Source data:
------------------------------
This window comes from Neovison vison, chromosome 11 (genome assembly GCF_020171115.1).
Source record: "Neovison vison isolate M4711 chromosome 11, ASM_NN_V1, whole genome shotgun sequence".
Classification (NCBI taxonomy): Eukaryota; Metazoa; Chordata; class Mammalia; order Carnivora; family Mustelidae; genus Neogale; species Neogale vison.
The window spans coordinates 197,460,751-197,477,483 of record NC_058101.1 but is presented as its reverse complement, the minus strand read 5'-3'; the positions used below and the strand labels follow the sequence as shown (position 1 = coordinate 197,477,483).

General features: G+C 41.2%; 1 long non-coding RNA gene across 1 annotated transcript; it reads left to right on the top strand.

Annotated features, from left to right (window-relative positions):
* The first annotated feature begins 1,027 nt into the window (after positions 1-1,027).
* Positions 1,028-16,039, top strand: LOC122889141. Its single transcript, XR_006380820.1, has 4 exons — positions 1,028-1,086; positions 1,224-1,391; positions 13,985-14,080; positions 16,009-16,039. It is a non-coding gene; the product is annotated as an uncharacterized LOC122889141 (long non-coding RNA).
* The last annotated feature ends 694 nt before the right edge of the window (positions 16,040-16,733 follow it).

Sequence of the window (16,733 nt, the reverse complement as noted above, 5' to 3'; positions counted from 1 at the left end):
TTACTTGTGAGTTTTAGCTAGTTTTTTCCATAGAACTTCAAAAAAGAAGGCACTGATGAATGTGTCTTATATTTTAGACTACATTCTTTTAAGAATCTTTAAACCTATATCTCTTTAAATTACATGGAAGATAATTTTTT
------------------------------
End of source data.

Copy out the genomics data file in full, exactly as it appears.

This window comes from Neovison vison, chromosome 11 (genome assembly GCF_020171115.1).
Source record: "Neovison vison isolate M4711 chromosome 11, ASM_NN_V1, whole genome shotgun sequence".
Classification (NCBI taxonomy): Eukaryota; Metazoa; Chordata; class Mammalia; order Carnivora; family Mustelidae; genus Neogale; species Neogale vison.
The window spans coordinates 197,460,751-197,477,483 of record NC_058101.1 but is presented as its reverse complement, the minus strand read 5'-3'; the positions used below and the strand labels follow the sequence as shown (position 1 = coordinate 197,477,483).

General features: G+C 41.2%; 1 long non-coding RNA gene across 1 annotated transcript; it reads left to right on the top strand.

Annotated features, from left to right (window-relative positions):
* The first annotated feature begins 1,027 nt into the window (after positions 1-1,027).
* Positions 1,028-16,039, top strand: LOC122889141. Its single transcript, XR_006380820.1, has 4 exons — positions 1,028-1,086; positions 1,224-1,391; positions 13,985-14,080; positions 16,009-16,039. It is a non-coding gene; the product is annotated as an uncharacterized LOC122889141 (long non-coding RNA).
* The last annotated feature ends 694 nt before the right edge of the window (positions 16,040-16,733 follow it).

Sequence of the window (16,733 nt, the reverse complement as noted above, 5' to 3'; positions counted from 1 at the left end):
TTACTTGTGAGTTTTAGCTAGTTTTTTCCATAGAACTTCAAAAAAGAAGGCACTGATGAATGTGTCTTATATTTTAGACTACATTCTTTTAAGAATCTTTAAACCTATATCTCTTTAAATTACATGGAAGATAATTTTTT